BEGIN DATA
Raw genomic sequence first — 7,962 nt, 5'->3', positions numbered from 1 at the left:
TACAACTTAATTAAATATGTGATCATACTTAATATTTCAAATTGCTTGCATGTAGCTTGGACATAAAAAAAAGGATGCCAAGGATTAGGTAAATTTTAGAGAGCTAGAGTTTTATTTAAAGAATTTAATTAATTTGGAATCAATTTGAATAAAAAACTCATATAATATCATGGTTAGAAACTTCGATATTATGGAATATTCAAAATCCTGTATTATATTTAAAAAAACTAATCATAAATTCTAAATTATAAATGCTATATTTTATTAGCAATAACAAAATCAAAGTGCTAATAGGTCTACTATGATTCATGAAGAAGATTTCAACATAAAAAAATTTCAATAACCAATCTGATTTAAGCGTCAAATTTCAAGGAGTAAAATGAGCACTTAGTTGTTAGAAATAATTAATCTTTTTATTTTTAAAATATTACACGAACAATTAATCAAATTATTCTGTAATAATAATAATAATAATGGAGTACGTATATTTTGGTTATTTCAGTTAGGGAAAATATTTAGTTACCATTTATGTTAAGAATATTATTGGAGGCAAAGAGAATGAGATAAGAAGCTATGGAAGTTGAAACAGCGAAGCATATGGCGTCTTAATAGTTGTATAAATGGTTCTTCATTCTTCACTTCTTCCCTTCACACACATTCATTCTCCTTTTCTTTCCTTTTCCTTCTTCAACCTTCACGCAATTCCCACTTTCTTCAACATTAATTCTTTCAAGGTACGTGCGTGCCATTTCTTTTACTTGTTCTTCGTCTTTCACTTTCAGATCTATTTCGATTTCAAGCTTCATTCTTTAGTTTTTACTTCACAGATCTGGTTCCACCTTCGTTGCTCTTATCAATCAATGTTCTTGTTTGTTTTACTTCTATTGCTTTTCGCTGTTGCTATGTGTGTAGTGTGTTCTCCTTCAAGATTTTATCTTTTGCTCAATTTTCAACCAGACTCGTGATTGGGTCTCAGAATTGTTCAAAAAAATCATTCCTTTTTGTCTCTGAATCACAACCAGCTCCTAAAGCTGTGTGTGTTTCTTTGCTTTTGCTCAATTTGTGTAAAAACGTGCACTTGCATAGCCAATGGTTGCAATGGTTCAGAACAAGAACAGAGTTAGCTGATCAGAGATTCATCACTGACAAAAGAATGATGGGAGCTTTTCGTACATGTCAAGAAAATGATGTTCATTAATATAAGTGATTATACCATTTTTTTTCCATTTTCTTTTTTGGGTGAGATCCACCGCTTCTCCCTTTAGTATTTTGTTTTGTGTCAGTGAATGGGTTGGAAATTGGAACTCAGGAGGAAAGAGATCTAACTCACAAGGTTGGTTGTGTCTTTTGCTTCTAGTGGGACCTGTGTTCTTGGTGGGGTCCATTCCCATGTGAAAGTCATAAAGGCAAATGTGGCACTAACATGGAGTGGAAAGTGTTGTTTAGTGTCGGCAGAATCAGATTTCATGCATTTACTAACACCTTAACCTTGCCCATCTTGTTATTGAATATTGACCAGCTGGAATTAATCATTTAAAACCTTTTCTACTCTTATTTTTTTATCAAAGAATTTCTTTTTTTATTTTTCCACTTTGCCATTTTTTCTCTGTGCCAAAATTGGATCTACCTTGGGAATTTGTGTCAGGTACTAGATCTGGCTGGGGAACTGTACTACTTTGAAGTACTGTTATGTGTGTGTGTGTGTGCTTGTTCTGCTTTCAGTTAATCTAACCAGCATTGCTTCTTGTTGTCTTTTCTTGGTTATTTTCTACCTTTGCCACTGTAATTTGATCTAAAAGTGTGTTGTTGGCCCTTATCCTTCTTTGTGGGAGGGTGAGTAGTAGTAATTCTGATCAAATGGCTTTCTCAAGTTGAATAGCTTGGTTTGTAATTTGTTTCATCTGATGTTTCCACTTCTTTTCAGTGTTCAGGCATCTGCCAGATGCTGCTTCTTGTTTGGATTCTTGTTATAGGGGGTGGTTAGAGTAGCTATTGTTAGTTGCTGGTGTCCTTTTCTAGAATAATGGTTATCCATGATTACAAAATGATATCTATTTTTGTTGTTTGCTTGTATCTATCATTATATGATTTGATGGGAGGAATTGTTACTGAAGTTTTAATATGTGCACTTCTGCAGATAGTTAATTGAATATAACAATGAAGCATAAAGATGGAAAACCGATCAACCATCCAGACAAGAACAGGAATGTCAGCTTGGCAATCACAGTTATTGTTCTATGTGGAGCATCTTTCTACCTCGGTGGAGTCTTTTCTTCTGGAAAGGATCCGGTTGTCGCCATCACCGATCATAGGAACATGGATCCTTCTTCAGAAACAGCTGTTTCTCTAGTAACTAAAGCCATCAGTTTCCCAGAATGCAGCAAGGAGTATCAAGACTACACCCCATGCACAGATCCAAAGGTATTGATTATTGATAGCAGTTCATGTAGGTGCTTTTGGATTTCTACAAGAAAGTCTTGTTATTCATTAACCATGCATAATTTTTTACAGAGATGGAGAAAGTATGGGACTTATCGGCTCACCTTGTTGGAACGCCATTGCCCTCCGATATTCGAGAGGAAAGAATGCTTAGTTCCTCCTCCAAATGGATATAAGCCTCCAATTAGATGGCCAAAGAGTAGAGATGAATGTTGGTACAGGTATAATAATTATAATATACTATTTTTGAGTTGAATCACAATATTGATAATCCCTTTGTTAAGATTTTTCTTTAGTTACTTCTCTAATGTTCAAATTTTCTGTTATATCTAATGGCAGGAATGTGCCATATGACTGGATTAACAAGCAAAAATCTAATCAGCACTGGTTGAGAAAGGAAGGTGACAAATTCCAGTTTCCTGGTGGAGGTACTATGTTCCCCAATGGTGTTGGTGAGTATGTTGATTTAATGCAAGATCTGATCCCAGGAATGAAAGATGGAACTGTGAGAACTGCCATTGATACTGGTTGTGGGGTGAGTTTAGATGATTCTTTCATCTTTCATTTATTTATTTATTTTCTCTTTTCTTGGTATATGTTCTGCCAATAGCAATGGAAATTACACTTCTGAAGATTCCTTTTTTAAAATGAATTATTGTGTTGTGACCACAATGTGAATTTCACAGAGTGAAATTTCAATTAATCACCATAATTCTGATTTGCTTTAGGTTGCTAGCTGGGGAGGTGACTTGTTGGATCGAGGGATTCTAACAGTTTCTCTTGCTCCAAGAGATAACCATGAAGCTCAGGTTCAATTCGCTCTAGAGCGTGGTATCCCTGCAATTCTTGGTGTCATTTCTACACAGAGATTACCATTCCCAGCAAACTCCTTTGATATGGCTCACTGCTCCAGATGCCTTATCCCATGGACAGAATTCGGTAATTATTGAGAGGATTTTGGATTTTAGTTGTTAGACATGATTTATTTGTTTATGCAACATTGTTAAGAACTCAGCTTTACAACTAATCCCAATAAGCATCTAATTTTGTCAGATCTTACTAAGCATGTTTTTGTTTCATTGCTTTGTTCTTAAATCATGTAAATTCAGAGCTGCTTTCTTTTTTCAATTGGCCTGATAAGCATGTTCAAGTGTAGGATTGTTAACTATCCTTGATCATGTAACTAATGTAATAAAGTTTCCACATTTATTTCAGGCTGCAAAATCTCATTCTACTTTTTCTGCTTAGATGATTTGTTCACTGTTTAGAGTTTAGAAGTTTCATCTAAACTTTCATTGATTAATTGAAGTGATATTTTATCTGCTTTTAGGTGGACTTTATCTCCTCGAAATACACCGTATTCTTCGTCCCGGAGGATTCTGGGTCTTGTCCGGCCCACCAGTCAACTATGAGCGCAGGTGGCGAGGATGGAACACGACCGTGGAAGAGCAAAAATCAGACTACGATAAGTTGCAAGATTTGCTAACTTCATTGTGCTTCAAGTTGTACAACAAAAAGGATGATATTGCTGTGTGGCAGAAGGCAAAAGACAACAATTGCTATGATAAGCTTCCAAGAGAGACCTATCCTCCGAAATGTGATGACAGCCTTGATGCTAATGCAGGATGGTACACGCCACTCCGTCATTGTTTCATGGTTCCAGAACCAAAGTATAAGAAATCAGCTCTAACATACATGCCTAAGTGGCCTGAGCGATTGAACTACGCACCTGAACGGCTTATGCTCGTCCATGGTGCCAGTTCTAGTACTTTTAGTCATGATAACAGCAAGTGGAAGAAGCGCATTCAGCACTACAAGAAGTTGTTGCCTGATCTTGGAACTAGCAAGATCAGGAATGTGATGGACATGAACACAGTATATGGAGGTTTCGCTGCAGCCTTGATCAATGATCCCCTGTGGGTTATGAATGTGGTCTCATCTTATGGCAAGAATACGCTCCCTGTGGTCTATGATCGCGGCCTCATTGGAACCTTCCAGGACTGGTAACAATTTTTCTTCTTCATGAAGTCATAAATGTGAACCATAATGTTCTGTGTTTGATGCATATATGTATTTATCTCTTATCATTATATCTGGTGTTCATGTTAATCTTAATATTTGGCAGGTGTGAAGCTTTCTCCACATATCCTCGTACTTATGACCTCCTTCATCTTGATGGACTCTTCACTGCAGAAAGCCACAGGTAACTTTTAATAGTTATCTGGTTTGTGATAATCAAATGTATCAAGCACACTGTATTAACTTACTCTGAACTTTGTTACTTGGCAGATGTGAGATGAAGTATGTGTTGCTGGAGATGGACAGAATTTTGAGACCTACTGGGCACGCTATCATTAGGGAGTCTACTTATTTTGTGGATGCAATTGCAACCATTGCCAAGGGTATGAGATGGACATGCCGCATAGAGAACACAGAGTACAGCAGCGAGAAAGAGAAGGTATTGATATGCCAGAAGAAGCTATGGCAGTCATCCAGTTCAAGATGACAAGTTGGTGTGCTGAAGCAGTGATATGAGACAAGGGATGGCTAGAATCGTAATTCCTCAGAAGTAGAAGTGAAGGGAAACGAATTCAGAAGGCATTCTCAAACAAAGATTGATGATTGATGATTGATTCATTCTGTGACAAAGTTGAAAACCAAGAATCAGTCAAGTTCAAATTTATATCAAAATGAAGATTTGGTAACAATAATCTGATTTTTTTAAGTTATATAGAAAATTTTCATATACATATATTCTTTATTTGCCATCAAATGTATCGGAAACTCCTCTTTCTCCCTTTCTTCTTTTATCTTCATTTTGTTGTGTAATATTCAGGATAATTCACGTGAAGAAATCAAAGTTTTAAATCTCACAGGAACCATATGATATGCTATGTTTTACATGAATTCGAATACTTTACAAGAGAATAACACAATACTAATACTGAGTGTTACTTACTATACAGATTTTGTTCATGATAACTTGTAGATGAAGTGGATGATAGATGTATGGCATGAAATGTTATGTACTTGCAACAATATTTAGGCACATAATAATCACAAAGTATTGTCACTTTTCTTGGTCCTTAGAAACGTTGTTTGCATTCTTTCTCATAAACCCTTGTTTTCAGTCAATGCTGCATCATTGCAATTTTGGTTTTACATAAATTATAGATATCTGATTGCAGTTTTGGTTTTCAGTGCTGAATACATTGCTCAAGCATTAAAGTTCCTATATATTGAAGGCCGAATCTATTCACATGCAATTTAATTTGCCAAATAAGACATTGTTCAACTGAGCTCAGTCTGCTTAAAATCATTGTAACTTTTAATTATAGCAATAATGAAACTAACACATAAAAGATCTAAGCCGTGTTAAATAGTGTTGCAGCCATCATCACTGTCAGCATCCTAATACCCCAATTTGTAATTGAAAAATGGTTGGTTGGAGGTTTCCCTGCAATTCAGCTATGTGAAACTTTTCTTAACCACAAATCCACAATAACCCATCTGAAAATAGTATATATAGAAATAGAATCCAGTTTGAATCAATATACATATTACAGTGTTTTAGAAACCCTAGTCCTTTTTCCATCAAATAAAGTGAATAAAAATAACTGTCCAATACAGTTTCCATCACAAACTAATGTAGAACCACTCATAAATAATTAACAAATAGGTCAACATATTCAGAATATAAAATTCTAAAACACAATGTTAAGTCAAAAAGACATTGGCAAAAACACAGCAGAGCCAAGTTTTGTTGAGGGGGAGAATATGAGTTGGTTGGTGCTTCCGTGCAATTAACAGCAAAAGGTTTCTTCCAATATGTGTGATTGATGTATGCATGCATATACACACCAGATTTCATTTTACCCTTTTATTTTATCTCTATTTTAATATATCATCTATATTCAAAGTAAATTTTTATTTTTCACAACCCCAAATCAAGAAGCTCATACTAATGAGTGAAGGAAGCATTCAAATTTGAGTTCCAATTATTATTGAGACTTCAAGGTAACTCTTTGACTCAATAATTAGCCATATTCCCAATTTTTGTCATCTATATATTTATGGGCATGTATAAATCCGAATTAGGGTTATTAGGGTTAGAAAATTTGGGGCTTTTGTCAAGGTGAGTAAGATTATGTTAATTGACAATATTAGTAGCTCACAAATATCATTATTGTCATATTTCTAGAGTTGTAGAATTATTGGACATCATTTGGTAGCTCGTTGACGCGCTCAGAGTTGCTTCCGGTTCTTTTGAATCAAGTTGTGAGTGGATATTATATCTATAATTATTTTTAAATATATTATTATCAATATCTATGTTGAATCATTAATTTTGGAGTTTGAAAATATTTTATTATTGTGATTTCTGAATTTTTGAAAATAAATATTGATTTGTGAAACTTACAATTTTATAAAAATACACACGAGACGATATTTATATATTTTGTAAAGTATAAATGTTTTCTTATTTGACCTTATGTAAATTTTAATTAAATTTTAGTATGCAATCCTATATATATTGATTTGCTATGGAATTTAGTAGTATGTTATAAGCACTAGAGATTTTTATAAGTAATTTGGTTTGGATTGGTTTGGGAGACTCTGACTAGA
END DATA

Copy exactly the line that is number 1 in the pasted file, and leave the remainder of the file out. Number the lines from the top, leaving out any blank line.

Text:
Raw genomic sequence first — 7,962 nt, 5'->3', positions numbered from 1 at the left: